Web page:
Aperture sights allow you to acquire your aim more quickly and more accurately than when using open sights. One of the problems with open sights is that it forces the eye to focus on three objects at the same time: the rear sight, the front sight, and the target. This is impossible to do, so one of the points of focus will be blurry. Aiming an open sight gun requires the shooter to know which object needs to be blurry and which objects need to be in focus. Focusing on the correct points can take precious time.
Aperture sights speed-up getting a correct sight picture by removing one of the objects in the shooter’s line of sight, specifically the rear sight. Looking through the rear ring causes your eye to automatically center on the front sight at the muzzle of the gun, thus providing you with a more accurate aim, acquired more quickly compared to using an open sight.
To aim with an aperture sight, simply look through the rear ring sight, attempting to only focus on the front sight and the target. The ring will blur until it is almost invisible (hence the name, ghost ring sight).
The front sight should be centered in the rear ring. The greater the distance to the target, the more perfectly you need to center the front sight in the rear ring. A closer sight requires less sight precision. Aim your front sight right underneath the point you want the bullet to hit. Before firing, shift all your focus to the front sight.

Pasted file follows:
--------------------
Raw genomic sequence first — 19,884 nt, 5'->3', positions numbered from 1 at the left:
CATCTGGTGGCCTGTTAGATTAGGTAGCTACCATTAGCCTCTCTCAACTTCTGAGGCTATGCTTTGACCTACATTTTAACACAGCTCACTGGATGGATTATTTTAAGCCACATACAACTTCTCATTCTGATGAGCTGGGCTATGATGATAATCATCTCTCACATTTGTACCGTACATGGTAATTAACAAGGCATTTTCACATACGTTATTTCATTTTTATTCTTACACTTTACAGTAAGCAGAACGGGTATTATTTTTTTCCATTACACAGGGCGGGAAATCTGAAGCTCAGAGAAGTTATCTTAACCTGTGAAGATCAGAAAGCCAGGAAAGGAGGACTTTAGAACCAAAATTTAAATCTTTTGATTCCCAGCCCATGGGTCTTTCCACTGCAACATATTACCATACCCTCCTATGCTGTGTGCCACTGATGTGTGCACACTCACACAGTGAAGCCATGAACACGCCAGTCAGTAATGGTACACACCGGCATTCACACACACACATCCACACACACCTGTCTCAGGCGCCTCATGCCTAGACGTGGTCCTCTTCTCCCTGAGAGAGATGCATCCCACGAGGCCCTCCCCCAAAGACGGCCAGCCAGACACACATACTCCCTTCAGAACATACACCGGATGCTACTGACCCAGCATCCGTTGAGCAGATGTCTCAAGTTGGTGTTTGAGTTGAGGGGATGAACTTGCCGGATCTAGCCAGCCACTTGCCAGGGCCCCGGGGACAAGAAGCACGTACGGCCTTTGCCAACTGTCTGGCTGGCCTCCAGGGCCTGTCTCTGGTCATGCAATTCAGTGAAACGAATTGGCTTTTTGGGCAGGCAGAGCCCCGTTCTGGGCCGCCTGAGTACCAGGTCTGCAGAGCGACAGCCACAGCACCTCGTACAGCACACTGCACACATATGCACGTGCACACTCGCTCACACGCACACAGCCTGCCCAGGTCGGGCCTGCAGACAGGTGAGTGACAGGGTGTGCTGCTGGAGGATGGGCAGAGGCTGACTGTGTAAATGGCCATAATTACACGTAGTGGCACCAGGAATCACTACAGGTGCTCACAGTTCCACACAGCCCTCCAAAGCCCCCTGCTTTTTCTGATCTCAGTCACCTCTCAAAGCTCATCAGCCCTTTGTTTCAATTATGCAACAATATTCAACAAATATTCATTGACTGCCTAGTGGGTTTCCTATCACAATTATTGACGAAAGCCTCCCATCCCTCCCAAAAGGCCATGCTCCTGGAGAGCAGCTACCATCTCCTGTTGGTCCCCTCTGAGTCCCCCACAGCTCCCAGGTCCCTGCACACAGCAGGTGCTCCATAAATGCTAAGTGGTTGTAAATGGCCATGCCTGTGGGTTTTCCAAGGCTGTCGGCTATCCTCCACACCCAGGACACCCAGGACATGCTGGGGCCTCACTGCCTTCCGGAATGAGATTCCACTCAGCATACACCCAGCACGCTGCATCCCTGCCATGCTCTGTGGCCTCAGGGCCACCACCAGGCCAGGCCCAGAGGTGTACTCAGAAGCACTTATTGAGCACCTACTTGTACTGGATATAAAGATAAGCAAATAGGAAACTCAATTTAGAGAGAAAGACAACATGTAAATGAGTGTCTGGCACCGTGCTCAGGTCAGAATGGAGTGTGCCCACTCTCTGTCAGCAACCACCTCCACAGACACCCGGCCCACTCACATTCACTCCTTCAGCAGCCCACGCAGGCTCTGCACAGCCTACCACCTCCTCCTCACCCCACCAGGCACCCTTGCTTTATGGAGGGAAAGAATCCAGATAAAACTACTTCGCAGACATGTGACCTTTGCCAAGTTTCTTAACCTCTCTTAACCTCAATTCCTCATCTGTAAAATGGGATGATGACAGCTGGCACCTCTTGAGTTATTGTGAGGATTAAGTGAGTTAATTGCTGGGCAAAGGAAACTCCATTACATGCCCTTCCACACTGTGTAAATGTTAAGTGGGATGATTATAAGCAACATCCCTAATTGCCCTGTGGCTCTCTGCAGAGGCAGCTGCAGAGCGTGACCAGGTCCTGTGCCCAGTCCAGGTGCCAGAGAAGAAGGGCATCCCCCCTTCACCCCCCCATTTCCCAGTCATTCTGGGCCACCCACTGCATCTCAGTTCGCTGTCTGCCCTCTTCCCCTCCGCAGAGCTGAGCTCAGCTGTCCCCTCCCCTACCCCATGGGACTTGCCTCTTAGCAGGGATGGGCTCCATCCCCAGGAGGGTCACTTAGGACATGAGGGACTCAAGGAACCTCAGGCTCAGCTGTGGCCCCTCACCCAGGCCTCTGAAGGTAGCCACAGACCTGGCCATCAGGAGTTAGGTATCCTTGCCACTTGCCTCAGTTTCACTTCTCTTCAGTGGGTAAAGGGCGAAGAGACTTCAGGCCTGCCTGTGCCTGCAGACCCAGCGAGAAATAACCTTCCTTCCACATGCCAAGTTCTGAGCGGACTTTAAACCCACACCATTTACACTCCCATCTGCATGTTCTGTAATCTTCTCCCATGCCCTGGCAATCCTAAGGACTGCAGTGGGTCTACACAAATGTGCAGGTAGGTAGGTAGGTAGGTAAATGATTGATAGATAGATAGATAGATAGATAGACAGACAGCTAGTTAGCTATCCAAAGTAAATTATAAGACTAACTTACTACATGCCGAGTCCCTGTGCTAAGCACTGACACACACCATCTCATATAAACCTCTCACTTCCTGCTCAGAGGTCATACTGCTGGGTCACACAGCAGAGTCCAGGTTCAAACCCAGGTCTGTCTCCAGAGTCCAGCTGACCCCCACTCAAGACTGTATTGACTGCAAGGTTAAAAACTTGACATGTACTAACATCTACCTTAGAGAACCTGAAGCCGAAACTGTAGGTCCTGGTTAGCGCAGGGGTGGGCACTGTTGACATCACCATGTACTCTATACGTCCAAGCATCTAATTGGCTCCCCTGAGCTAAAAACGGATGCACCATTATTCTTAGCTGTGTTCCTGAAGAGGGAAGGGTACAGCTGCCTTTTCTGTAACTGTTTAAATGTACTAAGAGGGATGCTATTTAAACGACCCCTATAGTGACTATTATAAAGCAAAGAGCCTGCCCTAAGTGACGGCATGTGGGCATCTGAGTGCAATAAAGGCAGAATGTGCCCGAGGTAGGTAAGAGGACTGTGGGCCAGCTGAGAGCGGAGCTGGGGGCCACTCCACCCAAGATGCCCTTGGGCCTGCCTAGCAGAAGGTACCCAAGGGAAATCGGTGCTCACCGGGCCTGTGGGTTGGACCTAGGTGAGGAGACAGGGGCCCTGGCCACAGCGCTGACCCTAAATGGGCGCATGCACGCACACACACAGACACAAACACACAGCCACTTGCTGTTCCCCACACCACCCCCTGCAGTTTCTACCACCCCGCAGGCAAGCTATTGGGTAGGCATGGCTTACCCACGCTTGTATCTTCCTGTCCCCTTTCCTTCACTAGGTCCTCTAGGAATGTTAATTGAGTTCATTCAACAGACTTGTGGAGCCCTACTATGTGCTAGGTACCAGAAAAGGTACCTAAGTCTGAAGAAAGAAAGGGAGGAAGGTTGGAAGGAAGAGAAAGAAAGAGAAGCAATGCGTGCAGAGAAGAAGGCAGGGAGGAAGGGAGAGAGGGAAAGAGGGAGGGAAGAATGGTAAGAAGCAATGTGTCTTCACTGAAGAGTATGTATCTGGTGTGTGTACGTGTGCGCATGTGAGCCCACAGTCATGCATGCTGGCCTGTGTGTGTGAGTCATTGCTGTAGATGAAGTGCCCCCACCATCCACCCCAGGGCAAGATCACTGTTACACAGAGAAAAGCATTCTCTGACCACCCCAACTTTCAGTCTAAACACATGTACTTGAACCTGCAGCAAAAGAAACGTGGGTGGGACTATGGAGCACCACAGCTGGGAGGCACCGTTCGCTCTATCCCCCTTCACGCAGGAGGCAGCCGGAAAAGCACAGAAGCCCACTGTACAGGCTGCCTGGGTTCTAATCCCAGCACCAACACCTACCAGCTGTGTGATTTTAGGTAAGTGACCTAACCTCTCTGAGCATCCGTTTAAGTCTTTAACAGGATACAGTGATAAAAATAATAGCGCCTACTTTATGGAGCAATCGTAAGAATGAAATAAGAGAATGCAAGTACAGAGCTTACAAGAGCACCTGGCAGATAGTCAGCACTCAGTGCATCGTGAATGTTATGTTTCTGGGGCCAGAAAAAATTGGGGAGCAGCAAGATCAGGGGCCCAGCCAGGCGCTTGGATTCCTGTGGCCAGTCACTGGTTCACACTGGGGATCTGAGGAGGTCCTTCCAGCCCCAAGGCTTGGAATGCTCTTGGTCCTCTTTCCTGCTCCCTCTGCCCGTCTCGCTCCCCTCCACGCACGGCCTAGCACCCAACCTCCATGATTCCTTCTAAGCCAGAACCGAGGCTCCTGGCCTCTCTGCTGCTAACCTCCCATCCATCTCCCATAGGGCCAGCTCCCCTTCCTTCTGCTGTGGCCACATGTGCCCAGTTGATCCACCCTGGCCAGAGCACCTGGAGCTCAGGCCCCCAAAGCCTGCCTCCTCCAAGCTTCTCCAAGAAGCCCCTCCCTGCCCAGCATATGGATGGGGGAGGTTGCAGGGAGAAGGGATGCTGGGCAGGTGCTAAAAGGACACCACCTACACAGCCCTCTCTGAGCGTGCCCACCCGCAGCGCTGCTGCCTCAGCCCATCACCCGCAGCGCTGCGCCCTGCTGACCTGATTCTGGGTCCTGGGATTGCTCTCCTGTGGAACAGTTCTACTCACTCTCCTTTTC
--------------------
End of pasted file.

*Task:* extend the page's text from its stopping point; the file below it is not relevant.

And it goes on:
How to Aim a Rifle With a Scope
Scopes provide the most accurate and easy sighting on a rifle. They allow the shooter to magnify their target for better target definition at long ranges. A scope’s most useful attribute is that everything in the shooter’s field of view is in the same optical plane. Translation: there’s no need for your eye to balance focusing on multiple objects like you do with open sights and aperture sights. You can keep both the crosshairs and the target in focus. Just aim your cross hairs at your target and shoot.
Well, I wish it were that easy. A novice shooter might notice that despite a steady hand, all their shots end up nowhere near the crosshairs of the scope. For maximum accuracy with a scope, you have to “zero” it. Zeroing a rifle is a somewhat technical process for a beginner shooter and warrants its own article explaining how to do it. I’ll do a follow-up article on how to zero a scope in the future.